I have been given a list of “20 Things You Should Do in This Lifetime” and it appears if I had intended to do all of them I should have started sooner. Maybe you should have too. Here’s the list and some comments.
1. Visit the country your ancestors called home. I’ve done that. I’ve been to England, Ireland, Holland and Germany, and didn’t see anybody I recognized. All I really know if that my mother came from Nebraska, by way of Indiana, and my Dad from Kansas, also by way of Indiana. I’ve been to those places too and didn’t see any monuments to Shively’s or Sniders.
2. Leave a dollar where a kid will find it. I’ve done that. I also left my car keys where a kid could find them. When the kids were young, the keys disappeared. When they were older, the car disappeared.
3. Fly over the Grand Canyon in a helicopter. No way. I wouldn’t fly over the Shunganunga in a helicopter. They were not meant to fly.
4. Lend money to a friend without expecting it back. I’ve done that countless times, and sure enough, I didn’t get the money back. The friends were my children. Continue reading →
You probably aren’t going to believe a word of this, but it is all true:
It was in World War II, and I was taking the physical examination that led to the Navy. It happened that one of the guys in line with me was a friend named John McGraw. Not the baseball immortal, just a friend.
When the time came to give a urine sample, I was having a problem, but John obviously wasn’t. I asked him to take my little jar and fill it. He obliged. An hour later I was in the Navy.
A month later, I was at a naval training base and was called to the hospital. I was told to give a urine sample and to wait while they checked it. Later came the questions.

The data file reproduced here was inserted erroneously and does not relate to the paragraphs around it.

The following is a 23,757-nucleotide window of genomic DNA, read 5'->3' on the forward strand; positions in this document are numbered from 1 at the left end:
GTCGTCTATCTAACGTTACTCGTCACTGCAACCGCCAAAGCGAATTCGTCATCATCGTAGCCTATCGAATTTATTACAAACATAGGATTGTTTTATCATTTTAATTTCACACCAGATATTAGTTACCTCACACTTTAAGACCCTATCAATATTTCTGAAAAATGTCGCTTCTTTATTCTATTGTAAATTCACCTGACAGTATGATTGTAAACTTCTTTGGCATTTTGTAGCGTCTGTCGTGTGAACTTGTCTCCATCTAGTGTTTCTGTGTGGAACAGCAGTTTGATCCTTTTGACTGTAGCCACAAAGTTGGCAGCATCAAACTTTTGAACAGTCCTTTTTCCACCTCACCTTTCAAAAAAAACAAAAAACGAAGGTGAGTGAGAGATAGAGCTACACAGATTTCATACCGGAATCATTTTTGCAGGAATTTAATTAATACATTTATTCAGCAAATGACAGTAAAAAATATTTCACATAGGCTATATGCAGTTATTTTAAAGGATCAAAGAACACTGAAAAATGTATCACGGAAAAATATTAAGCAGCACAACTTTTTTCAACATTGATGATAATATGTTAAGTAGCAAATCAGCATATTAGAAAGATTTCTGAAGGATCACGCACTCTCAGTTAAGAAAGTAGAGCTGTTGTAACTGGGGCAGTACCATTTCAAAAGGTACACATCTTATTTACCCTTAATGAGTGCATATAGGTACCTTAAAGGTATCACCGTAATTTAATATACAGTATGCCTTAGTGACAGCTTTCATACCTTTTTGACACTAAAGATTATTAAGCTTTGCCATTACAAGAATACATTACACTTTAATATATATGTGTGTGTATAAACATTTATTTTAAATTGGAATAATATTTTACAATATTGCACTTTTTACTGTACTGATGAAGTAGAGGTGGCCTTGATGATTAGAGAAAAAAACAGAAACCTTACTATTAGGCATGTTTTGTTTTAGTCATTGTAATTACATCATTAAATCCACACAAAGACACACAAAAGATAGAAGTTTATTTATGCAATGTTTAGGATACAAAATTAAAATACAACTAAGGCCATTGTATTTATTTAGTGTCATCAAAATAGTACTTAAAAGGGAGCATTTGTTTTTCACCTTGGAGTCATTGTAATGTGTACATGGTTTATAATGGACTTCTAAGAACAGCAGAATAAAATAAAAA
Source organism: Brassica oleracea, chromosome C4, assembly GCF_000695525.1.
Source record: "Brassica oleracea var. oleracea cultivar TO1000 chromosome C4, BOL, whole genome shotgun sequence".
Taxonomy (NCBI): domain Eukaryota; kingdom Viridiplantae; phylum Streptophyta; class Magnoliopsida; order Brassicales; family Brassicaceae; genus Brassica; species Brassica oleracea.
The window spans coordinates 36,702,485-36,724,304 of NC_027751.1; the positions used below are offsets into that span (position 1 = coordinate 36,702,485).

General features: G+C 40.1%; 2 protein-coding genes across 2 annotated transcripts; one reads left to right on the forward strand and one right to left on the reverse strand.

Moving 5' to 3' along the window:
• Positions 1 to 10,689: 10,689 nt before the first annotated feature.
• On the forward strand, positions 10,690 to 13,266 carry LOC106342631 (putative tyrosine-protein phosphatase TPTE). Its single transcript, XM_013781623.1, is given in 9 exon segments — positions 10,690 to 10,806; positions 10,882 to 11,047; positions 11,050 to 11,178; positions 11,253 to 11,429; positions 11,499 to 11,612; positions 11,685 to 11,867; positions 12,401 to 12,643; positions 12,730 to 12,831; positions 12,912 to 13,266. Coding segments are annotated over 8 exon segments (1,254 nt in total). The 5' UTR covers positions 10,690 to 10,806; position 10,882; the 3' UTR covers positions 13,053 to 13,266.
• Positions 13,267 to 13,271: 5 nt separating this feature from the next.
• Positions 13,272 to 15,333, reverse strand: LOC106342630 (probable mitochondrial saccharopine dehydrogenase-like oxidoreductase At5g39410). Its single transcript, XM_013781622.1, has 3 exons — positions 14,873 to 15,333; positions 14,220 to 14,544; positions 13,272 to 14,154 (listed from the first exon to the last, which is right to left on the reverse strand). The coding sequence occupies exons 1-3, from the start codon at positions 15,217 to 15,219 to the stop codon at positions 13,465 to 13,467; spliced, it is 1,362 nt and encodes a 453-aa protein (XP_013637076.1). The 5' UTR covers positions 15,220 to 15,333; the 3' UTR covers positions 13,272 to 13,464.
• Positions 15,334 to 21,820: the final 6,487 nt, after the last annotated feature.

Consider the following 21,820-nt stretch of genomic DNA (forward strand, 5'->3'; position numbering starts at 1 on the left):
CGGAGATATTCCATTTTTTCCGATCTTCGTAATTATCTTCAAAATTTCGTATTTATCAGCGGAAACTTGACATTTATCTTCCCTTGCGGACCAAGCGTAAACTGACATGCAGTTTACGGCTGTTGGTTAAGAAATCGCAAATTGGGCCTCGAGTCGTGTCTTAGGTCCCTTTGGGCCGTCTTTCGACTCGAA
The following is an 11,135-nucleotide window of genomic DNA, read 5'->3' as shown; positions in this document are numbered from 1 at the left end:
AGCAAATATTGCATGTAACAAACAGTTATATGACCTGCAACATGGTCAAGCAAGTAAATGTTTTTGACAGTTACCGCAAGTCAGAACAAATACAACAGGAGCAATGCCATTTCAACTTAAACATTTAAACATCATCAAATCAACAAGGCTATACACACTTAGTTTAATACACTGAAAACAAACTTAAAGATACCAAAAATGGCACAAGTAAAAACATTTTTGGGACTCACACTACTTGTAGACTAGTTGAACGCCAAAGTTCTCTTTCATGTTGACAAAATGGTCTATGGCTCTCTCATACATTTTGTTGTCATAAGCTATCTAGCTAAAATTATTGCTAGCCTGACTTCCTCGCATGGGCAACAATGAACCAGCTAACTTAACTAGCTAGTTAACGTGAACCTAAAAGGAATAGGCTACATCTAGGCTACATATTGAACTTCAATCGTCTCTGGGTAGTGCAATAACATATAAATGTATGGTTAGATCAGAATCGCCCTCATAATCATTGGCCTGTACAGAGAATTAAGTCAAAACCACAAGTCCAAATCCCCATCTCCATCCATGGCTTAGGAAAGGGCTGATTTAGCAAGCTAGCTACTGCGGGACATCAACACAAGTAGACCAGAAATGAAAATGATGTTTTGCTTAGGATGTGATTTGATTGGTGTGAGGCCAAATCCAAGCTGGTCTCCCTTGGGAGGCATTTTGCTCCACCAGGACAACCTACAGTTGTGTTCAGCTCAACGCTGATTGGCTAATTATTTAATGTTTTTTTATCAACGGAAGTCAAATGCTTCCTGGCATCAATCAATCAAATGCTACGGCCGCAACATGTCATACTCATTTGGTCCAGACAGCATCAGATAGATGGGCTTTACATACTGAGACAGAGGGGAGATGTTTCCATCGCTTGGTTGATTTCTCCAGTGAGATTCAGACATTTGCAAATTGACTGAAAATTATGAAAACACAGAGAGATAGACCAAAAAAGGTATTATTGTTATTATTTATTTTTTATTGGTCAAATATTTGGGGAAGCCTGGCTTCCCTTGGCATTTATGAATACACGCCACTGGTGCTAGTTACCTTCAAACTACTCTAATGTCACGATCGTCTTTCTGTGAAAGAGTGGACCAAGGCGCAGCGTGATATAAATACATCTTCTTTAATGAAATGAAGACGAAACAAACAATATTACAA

Did I have a family history of kidney trouble? Was I ever treated for blood in the urine? Sugar? Wet the bed? I played dumb because the doctor didn’t seem the type who would appreciate the truth. “I don’t understand this,” he said. “Come back in a week.” Continue reading →
At boot camp, I was named the company mailman, and suddenly everyone looked up to me. The job allowed me to skip a few marching and running drills, and I kept telling our CO, a high school football coach from Texas, that I had to see to it that the mail got through, on time, rain or shine.
And when the eight-week boot camp was over, the Navy was nice enough to send me home to Oklahoma. Comedian George Gobel, stationed at Altus, Okla., Army Air Base, later bragged that not a single Japanese plane got past Amarillo.
He had nothing on me. In my years at the Naval Air Technical Training Command base in Norman, no Japanese vessel ever was sighted on the south Canadian River… Continue reading →